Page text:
If there’s ever a team better equipped to end a team’s unbeaten run – Holland currently 23 games unbeaten – then it’s Brazil, five-time World Cup winners. On Friday afternoon, Brazil, who after cruising through the tournament’s ‘Group of Death’ without losing a game, face their biggest obstacle yet as they aim to make it a record six FIFA World Cup triumph, thus becoming the first country to win the competition in Africa. Considering just how poor some of African’s contingents have been, that may be a major achievement as the likelihood of FIFA electing another African country to host the finals in the near future is small. So is there more to come from Dunga’s Brazil? And is the answer to our question so blooming obvious?
A lot like their last-eight opponents, Brazil haven’t broken sweat qualifying for the quarter’s, repelling some difficult assaults on paper from Ivory Coast, Portugal and fellow South Americans Chile en route to their fifth consecutive quarter-final appearance. It makes Holland’s scalps up till now look ridiculously simple, so is there any reason why Brazil shouldn’t be the favourites to win the tournament AGAIN? We see absolutely no reason why they shouldn’t, and if they could somehow manoeuvre past this Dutch tester, which is arguably going to be their trickiest encounter of the tournament so far, then it’s difficult to see how they won’t continue to grow, and furthermore, who on earth will actually stop them.
Its been well publicised that Dunga has been heavily criticised by some corners of the Brazilian press, as well as a large portion of supporters turning their noses up in disgust at the former 1994 winner’s pragmatic mindset. Just two goals conceded, and with Julio Cesar on the verge of keeping his third successive shut-out of the tournament, and it’s fairly easy to see how Dunga has reinforced a defence which looked both exposed and vulnerable during the 2009 FIFA Confederations Cup. But it’s also easy to forget that this Brazil side, one which has apparently lost all it’s flair, has scored eight goals in four games and has only Argentina and Germany ahead of them in the scoring charts. To be completely honest, who cares how they play so long as they carry on winning? Granted playing with technical flair has been a way of life for Brazil but if a change in tactic and approach brings about more silverware and glory then the sacrifice will have been for the good of the team. The only problem now is Dunga needs to back it up with the 2010 FIFA World Cup else some serious backlash could await him upon his return, not that he’s at all bothered if truth be told.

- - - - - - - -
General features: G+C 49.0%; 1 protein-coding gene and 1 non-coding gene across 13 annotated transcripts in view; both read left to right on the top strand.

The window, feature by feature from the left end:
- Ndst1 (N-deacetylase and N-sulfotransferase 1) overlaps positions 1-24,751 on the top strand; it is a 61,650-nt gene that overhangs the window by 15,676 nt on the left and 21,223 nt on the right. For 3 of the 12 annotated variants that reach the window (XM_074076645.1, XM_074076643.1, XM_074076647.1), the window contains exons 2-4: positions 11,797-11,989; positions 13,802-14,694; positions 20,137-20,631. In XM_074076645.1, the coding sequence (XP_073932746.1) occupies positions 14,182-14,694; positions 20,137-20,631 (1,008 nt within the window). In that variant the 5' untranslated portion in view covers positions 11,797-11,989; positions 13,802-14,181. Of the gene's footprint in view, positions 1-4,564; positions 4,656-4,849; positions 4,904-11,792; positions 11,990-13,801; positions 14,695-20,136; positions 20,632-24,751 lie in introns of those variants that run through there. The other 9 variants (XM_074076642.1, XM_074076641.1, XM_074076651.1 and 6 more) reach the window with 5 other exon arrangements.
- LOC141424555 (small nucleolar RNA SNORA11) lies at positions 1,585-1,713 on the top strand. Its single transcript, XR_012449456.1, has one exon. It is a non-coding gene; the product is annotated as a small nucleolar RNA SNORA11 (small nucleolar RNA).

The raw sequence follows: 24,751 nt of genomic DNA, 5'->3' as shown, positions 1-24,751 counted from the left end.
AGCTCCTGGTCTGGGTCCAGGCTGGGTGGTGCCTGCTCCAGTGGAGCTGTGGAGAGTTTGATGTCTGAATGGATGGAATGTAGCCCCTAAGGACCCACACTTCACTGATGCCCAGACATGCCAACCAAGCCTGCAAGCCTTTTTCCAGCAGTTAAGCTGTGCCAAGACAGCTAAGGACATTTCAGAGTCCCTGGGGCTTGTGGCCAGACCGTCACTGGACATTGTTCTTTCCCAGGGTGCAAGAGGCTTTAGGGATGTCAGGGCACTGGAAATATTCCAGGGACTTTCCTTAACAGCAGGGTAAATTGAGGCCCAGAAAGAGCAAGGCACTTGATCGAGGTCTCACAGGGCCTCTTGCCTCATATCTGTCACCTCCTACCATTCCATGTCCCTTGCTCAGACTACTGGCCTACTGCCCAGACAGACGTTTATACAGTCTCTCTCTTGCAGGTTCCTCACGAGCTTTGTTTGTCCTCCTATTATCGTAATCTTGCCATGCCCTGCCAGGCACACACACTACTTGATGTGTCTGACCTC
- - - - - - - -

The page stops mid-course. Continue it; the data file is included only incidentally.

Ahead of this intriguing clash with Holland, Dunga has only one decision to ponder and that’s whether to risk hurrying Elano’s return to the Brazil fold, after the former Man City play-maker received a blow to the shin against Ivory Coast. His replacement would have been Ramires, who slotted in nicely against Chile the other night but will miss this clash with Holland through suspension. With that said, Melo didn’t feature against Chile because of injury so it could be a makeshift midfield partnering of Gilberto Silva and Kleberson marshalling the midfield which, although sounds sturdy enough, is an unfamiliar partnership which may leave room for exploitation. Luis Fabiano and Kaka are two notable names which could miss the semi-final should they pick up another caution.
Match Verdict: Holland to WIN – 4.30
I know many here at SoccerBetting fancy the pants off of Brazil to win the tournament outright, so me predicting their downfall at just the quarter-final stage will baffle them. However, the Dutch have been a lot like Brazil so far, very well organised, difficult to break down and yet always a threat going forward. When you have the likes of Arjen Robben, Robin Van Persie and Wesley Sneijder, you’re always going to create chances, whilst every single one of those has the ability to take one as well. It goes without saying that Holland will need to raise their game, but it’s been pretty evident for some time now that there’s so much more to come from Holland and in a tournament which has yet to produce a team to leave tongues wagging, the Dutch will seize yet more confidence as they go in search of their first FIFA World Cup title.